Reach Kat Sorensen at kat.sorensen@peninsulaclarion.com

LEFT: Dave Atcheson displays a fly that resembles a small mouse, which would be useful in western Alaska where the small animals are a major food source for local fish. (Photo by Kat Sorensen/Peninsula Clarion)

Dave Atcheson ties a fly for fly fishing at Kenai Peninsula College’s student service Thursday March 8 in Soldotna. Atcheson teaches a beginning fly fishing course at the college that is open to the public. Deadline for registration is March 19. (Photo by Kat Sorensen/Peninsula Clarion)

RIGHT: Dave Atcheson ties a wooly bugger for fly fishing at Kenai Peninsula College’s student service Thursday March 8 in Soldotna. Atcheson teaches a beginning fly fishing course at the college that is open to the public. Deadline for registration is March 19. (Photo by Kat Sorensen/Peninsula Clarion)

More in News

COVID-19. (Image CDC)
38 new resident COVID-19 cases seen

It was the largest single-day increase in new cases of COVID-19 among Alaska residents.

Anglers practice social distancing on the upper Kenai River in the Kenai National Wildlife Refuge in late June 2020. (Photo provided by Nick Longobardi/Kenai National Wildlife Refuge)
Exploring the Kenai’s backyard

Refuge to start open air ranger station

The entrance to the Kenai Peninsula Borough building in Soldotna, Alaska, is seen here on June 1, 2020. (Photo by Brian Mazurek/Peninsula Clarion)
Assembly approves plan for COVID-19 relief funds

The borough is receiving $37,458,449, which will be provided in three installments.

‘We need to make changes now’

Millions in small business relief funds remain unclaimed.

Brian Mazurek / Peninsula Clarion 
                                Forever Dance Alaska performs for the crowd during the 2019 Fourth of July parade in Kenai. The team will not be performing in the parade this year due to the new coronavirus pandemic. They will instead perform during an outside July 4 production hosted by Kenai Performers.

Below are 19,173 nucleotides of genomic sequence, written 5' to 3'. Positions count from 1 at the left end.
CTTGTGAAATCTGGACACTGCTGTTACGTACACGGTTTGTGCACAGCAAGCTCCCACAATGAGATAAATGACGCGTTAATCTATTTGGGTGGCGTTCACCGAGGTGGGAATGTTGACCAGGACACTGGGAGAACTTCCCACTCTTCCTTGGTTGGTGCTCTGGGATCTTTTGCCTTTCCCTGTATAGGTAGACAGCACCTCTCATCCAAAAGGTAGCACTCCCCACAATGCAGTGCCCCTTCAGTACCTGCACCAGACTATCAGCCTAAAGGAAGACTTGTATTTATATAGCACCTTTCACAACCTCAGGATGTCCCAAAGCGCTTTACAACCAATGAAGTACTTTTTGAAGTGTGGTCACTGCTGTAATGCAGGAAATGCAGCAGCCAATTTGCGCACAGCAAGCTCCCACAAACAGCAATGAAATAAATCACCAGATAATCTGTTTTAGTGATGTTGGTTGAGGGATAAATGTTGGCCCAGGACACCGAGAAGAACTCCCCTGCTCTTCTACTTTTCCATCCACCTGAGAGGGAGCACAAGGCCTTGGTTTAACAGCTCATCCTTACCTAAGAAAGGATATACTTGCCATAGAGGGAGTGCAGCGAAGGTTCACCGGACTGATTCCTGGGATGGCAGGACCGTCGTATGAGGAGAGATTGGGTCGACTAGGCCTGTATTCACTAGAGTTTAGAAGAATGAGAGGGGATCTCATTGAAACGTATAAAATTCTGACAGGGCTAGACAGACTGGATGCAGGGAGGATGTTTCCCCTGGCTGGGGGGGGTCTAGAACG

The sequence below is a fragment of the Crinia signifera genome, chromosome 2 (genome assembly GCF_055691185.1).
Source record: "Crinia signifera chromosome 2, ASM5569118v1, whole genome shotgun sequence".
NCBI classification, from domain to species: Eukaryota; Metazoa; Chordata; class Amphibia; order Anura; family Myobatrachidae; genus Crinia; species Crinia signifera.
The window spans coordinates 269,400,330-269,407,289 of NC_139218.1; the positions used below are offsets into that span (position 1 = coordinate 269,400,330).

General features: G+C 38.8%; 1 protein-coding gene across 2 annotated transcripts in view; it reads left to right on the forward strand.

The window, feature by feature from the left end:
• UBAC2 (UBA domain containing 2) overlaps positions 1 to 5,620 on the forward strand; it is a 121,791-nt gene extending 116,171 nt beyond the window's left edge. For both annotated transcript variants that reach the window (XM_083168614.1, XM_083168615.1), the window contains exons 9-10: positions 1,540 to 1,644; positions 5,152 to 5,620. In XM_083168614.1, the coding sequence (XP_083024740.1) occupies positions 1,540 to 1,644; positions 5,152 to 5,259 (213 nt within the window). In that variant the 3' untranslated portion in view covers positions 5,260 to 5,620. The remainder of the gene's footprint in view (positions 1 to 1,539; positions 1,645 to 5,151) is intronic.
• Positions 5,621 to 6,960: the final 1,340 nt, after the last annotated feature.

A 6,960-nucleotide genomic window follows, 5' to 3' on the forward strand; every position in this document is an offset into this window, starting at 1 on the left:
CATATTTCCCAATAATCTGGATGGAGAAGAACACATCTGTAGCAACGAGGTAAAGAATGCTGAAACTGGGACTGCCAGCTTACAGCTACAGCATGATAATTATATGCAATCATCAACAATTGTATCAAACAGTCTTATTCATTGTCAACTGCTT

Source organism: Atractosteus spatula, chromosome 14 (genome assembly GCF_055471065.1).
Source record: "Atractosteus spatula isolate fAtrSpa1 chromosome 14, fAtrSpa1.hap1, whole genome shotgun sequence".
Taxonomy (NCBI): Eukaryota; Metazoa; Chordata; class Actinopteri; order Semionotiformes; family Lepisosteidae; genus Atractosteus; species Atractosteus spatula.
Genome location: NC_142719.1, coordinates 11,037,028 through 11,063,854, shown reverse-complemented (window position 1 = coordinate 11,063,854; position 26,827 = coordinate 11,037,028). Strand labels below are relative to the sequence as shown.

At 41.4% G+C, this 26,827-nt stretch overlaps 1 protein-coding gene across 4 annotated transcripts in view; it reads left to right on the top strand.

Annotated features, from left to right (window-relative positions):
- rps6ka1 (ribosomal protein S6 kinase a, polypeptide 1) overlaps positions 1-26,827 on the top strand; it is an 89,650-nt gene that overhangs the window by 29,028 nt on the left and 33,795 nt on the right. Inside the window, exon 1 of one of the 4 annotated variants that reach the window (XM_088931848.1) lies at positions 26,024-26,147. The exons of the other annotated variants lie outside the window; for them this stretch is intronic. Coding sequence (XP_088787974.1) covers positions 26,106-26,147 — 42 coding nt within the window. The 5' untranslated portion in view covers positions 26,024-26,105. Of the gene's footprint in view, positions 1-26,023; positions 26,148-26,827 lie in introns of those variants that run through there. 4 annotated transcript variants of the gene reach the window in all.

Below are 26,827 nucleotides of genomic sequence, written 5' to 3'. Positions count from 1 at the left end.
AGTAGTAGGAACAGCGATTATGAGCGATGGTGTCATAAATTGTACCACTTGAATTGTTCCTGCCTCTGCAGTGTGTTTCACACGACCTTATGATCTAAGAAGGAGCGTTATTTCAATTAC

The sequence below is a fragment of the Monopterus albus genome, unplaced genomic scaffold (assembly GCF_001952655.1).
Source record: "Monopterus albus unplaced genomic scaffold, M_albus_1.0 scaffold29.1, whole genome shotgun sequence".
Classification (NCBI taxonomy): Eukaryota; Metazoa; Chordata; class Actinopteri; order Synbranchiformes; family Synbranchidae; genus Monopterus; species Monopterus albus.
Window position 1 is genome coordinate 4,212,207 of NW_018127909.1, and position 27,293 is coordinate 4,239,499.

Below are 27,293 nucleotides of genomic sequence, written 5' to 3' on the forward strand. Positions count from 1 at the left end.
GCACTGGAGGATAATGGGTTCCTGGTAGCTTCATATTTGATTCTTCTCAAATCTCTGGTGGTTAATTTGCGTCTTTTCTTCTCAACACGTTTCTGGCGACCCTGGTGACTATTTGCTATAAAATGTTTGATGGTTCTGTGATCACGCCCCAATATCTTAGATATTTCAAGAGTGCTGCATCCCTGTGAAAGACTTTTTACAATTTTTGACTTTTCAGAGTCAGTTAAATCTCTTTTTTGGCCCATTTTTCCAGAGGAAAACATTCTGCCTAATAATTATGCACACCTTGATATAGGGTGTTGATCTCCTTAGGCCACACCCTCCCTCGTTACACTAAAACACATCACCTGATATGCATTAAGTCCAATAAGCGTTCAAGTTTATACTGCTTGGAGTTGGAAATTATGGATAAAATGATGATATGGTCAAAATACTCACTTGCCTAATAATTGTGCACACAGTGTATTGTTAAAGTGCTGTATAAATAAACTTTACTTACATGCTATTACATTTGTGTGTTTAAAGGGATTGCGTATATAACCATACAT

The show must go on

American icons to take stage in outdoor July 4 performance

Soldotna’s Chase Gable, a customer service agent with Grant Aviation, prepares to load and unload baggage from a plane at Kenai Municipal Airport on Tuesday, June 30, 2020, in Kenai, Alaska. (Photo by Jeff Helminiak/Peninsula Clarion)
Airport sees decline in traffic in wake of pandemic, Ravn exit

Passengers leaving Kenai this year through May are down 18,000.

Registered Nurse Cathy Davis (left) and Chief Nursing Officer Dawn Johnson (right) work at a table to get COVID-19 tests ready for the public Friday, May 29, 2020 at the Boat House Pavilion on the Homer Spit in Homer, Alaska. South Peninsula Hospital is now offering free COVID-19 testing for asymptomatic people with no appointments necessary at the Boat House Pavilion through June 6. (Photo by Megan Pacer/Homer News)
3 cities, 3 testing strategies

Peninsula communities take different approaches to COVID-19 testing.

Cars pass the City of Homer advisory signs on Wednesday morning, June 24, 2020, at Mile 172 Sterling Highway near West Hill Road in Homer, Alaska. The sign also reads “Keep COVID-19 out of Homer.” (Photo by Michael Armstrong/Homer News)
‘Don’t get complacent,’ governor says of pandemic

Alaska saw 36 new cases of COVID-19 in residents and 12 new nonresident cases.

Refuge reopens some trails to public

Burn areas provide new views

Most Read